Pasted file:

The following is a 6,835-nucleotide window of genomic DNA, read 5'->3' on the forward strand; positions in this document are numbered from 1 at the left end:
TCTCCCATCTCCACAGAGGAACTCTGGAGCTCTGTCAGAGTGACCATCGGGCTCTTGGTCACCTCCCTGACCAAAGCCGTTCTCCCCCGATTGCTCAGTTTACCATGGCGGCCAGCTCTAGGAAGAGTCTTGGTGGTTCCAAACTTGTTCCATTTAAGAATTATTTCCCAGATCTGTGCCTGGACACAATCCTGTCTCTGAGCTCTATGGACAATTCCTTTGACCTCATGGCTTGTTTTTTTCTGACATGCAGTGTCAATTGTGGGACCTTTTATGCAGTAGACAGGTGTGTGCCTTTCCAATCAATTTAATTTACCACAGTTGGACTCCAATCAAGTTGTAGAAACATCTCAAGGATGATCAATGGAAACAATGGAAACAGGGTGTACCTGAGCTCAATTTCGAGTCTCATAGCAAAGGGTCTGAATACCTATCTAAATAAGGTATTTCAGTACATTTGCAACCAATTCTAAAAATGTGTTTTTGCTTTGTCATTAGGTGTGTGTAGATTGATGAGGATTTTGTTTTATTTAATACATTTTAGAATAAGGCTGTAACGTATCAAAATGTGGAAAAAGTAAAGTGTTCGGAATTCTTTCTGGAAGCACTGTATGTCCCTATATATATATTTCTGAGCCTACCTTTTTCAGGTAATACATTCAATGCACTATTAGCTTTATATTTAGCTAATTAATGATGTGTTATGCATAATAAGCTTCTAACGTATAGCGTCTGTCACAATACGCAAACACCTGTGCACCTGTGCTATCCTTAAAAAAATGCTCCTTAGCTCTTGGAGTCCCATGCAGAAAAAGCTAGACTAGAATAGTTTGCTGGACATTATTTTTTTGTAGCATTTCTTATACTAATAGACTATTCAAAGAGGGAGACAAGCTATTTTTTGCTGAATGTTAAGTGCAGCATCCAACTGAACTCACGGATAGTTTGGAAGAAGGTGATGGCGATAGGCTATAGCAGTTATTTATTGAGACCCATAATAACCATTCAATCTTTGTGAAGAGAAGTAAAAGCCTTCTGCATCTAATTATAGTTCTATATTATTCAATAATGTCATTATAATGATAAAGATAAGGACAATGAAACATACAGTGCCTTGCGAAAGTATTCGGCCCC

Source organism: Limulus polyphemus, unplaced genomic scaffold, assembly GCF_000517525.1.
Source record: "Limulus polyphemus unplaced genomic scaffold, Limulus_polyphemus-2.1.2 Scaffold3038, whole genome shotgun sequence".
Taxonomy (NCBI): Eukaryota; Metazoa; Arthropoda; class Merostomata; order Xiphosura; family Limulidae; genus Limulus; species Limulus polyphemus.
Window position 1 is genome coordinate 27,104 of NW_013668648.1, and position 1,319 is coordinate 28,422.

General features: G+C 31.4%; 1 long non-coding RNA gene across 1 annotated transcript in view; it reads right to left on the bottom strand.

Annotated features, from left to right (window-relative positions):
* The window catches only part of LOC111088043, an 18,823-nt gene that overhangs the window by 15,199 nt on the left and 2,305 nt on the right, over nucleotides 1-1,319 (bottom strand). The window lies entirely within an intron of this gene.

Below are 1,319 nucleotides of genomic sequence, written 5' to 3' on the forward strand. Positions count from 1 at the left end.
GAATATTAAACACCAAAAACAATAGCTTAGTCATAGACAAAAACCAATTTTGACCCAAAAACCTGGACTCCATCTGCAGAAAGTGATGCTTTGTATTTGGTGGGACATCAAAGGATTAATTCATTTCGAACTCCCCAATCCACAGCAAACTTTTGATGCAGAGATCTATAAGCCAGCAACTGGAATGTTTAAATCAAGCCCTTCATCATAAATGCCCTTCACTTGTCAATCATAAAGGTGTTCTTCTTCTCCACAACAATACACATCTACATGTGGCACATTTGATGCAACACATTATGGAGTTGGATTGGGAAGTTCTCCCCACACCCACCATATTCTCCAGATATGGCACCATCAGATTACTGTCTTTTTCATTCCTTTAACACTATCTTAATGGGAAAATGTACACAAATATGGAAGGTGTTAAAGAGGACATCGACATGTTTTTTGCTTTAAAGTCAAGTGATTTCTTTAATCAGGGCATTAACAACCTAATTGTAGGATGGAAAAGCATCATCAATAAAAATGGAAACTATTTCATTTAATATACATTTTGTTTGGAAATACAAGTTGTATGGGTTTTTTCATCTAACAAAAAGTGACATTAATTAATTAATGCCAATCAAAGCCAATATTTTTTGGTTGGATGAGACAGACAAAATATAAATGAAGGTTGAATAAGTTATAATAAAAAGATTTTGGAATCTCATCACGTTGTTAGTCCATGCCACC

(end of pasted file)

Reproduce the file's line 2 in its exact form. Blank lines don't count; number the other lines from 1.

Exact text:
TCTCCCATCTCCACAGAGGAACTCTGGAGCTCTGTCAGAGTGACCATCGGGCTCTTGGTCACCTCCCTGACCAAAGCCGTTCTCCCCCGATTGCTCAGTTTACCATGGCGGCCAGCTCTAGGAAGAGTCTTGGTGGTTCCAAACTTGTTCCATTTAAGAATTATTTCCCAGATCTGTGCCTGGACACAATCCTGTCTCTGAGCTCTATGGACAATTCCTTTGACCTCATGGCTTGTTTTTTTCTGACATGCAGTGTCAATTGTGGGACCTTTTATGCAGTAGACAGGTGTGTGCCTTTCCAATCAATTTAATTTACCACAGTTGGACTCCAATCAAGTTGTAGAAACATCTCAAGGATGATCAATGGAAACAATGGAAACAGGGTGTACCTGAGCTCAATTTCGAGTCTCATAGCAAAGGGTCTGAATACCTATCTAAATAAGGTATTTCAGTACATTTGCAACCAATTCTAAAAATGTGTTTTTGCTTTGTCATTAGGTGTGTGTAGATTGATGAGGATTTTGTTTTATTTAATACATTTTAGAATAAGGCTGTAACGTATCAAAATGTGGAAAAAGTAAAGTGTTCGGAATTCTTTCTGGAAGCACTGTATGTCCCTATATATATATTTCTGAGCCTACCTTTTTCAGGTAATACATTCAATGCACTATTAGCTTTATATTTAGCTAATTAATGATGTGTTATGCATAATAAGCTTCTAACGTATAGCGTCTGTCACAATACGCAAACACCTGTGCACCTGTGCTATCCTTAAAAAAATGCTCCTTAGCTCTTGGAGTCCCATGCAGAAAAAGCTAGACTAGAATAGTTTGCTGGACATTATTTTTTTGTAGCATTTCTTATACTAATAGACTATTCAAAGAGGGAGACAAGCTATTTTTTGCTGAATGTTAAGTGCAGCATCCAACTGAACTCACGGATAGTTTGGAAGAAGGTGATGGCGATAGGCTATAGCAGTTATTTATTGAGACCCATAATAACCATTCAATCTTTGTGAAGAGAAGTAAAAGCCTTCTGCATCTAATTATAGTTCTATATTATTCAATAATGTCATTATAATGATAAAGATAAGGACAATGAAACATACAGTGCCTTGCGAAAGTATTCGGCCCC